Incident At Vichy

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The Blindness of an Ignorant Mind The play ?Incident at Vichy,? by Arthur Miller takes place in France during the Nazi occupation. The Germans have already started to pick up Jews in Paris and send them to what the people thought were prison camps. The main characters in the play suspect that they have been picked up by the Nazis for being Jewish. While they are waiting to be questioned confusion and chaos break out when a rumor is told of Nazis incinerating the captured Jews. Some people refuse to believe these stories; others except them for the truth. This decision is the difference between life and death. Through fighting the blindness of ignorance insight into the idea of the true nature of man is acquired.

Accepting the truth in the face of horror, Von Berg is given the opportunity to live. Von Berg believes in the stories he hears about the Germans burning Jews when it would be easier to push this idea out of his head and listen to the ideas of the scared men.

But instead of doing this, Von Berg stands strong, ?I find it the most believable atrocity I have ever heard. Because it is so inconceivably vile. That is their power. To do the inconceivable; it paralyzes us? (269). He points out to the rest of the men how the Germans plans are affecting them. By doing something so awful it, as he says, ?paralyzes? them from taking any action. They are being pulled in two directions and this is what paralyzes them. They want to stay with their families and in their own country because they feel that they are safe from such an act of violence. On the other hand, they want to escape this deadly Nazi hand that seems to be closing around their throats. Von Berg realizes this in its entirety and tries to warn the others.

?They do these things not because they are Germans but because they are nothing?the less you exist the more important it is to make a clear impression?a kind of truthfulness. After all, what is self-restraint but hypocrisy? ? I believe that in this fire; it would prove for all time that they exist, yes, and that they were sincere?What one used to conceive a human being to be will have no room on this earth. I would try anything to get out.? (270) Von Berg sees how the Nazis would justify these acts. By making themselves out as a dominant people. They don?t exist now as a people of strength but by doing this they will prove to the world what they really are. This makes perfect sense to Von Berg as a reason for the truthfulness of the rumors. He uses this insight and goes into questioning with this knowledge of what the German?s really are. Von Berg leaves the questioning with his pass to leave the building freely.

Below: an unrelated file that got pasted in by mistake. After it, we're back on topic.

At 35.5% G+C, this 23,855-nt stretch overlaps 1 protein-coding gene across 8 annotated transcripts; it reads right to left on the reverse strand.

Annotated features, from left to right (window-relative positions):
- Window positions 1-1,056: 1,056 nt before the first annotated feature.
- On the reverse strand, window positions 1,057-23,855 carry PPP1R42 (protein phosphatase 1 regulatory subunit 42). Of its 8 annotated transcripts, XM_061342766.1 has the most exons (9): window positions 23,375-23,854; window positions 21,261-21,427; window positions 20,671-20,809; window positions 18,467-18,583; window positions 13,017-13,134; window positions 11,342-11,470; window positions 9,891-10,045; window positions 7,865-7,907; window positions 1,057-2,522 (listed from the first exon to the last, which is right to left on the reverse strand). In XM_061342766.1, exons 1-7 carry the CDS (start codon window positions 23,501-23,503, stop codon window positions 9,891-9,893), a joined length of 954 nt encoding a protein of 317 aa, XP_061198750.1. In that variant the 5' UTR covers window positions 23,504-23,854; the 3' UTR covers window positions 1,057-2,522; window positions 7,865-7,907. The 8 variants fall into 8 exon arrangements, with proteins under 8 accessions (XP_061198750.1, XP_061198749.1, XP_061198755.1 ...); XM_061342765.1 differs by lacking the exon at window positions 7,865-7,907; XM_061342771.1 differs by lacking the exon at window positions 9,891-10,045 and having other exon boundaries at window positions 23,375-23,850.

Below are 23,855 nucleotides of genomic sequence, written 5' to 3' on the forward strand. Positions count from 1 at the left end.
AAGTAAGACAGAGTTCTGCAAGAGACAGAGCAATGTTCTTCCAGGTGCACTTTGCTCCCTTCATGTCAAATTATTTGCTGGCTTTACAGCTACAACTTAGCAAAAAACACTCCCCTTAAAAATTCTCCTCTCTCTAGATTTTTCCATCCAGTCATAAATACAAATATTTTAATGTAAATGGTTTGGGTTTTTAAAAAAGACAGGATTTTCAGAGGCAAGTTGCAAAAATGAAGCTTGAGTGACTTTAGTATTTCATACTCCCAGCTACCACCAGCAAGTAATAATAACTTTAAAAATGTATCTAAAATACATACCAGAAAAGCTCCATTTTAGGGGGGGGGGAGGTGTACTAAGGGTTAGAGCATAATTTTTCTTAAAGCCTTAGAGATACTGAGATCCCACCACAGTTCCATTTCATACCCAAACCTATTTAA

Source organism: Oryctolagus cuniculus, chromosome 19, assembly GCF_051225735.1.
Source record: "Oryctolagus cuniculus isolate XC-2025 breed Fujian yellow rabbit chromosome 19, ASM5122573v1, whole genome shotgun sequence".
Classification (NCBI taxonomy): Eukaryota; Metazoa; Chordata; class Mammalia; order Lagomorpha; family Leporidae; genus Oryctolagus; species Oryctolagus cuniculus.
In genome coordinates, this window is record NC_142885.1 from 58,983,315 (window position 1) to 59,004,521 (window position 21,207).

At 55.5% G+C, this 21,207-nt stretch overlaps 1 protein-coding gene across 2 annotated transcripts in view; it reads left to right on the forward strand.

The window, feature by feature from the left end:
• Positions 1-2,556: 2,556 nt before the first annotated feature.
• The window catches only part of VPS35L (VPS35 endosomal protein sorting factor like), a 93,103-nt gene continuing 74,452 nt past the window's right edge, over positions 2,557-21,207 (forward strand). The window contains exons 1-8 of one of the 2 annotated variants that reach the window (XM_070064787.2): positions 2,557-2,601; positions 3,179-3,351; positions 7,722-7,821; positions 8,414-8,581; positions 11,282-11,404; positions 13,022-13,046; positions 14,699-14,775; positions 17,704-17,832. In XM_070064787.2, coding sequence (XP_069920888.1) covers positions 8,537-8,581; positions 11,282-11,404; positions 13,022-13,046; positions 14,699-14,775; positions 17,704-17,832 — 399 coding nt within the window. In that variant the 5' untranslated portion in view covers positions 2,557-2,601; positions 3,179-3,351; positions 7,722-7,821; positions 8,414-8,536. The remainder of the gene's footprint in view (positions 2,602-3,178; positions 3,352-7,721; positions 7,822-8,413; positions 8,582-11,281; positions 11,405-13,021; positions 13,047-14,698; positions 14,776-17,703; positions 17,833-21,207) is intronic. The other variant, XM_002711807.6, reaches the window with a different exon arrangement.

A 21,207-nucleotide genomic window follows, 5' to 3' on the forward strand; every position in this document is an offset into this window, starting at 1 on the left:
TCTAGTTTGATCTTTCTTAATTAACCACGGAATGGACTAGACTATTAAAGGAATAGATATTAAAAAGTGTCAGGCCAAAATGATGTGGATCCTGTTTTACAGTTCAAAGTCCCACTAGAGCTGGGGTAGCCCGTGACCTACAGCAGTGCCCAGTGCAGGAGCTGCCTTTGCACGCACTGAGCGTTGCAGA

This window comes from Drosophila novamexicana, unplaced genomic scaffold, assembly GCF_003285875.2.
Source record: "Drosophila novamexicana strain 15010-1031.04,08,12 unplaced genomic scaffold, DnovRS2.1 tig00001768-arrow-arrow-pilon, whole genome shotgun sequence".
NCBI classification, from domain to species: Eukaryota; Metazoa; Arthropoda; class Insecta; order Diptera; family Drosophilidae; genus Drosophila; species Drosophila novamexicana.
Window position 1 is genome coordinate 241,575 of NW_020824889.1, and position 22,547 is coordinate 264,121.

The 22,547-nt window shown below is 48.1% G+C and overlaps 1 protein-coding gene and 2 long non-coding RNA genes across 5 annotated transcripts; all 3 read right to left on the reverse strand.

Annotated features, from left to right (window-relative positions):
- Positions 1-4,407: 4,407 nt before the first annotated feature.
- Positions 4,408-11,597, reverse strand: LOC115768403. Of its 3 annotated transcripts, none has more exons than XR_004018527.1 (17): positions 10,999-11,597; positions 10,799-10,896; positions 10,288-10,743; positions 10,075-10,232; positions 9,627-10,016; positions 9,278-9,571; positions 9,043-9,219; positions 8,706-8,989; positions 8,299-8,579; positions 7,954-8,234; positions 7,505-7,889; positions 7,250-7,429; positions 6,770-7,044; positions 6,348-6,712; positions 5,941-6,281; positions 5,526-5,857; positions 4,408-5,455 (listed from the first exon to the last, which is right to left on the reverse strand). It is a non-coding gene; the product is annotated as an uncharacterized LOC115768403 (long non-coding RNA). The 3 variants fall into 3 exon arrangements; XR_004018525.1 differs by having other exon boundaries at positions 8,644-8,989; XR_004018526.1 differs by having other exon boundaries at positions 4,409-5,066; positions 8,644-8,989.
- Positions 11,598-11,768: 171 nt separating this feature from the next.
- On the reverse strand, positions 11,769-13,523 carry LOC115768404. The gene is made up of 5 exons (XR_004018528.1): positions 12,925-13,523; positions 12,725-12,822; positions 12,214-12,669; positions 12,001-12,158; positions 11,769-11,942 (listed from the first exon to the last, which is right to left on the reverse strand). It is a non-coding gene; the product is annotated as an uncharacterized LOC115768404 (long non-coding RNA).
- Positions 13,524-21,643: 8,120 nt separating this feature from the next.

Rejecting the truth leads to the destruction of Monceau. Monceau can?t understand why the Germans or anyone would want to burn their work force. He uses numbers and figures to back up his statement. It?s number of the people that could have possibly been affected and concept of the act that he can?t accept.

? In my opinion you?re hysterical. After all, they were picking up Jews in Germany for years before the War, they?ve been doing it in Paris since they came in ? are you telling me all those people are dead? Is that really conceivable to you? War is war, but you still have to keep a certain sense of proportion. I mean Germans are still people. ? (257) Monceau doesn?t see this as an act that any human could possibly do to another human. His ignorance of the true intent of the nazi psyche is his downfall. He sees all humans as equal on some basic level. He can?t see how the German working class would allow this to happen and therefore refuses to except any input on the matter. He refuses to look at even the possibility of truth to the subject. ?I go on the assumption that if I obey the law with dignity I will live in peace. I may not like the law, but evidently the majority does, or they would over throw it.? (279) He feels that if he goes along with the law of the majority then his life is safe based on the idea that burning humans is an impossible law to practice. The people would not let it be practiced. He enters the questioning still in his ignorant state with a blind smile on his face and never leaves.

Through either excepting or rejecting the truth that the holocaust is going on, the men are either saved or lost. Von Berg understood how a man could do something so evil to another. He decided to question his own views on what the mind of a man really is and what it is capable of. This knowledge helped him escape his fate. Monceau believed that all men are inherently good. He refused to doubt or question the foundation of his beliefs on the mind of man and what man is capable of doing to his fellow human beings. These false belief leads to his unavoidable destruction. With the loss of ignorance, Von Berg gained life, but not without a penalty. ?What one used to conceive a human being to be will have no room on this earth? (Von Berg, 270)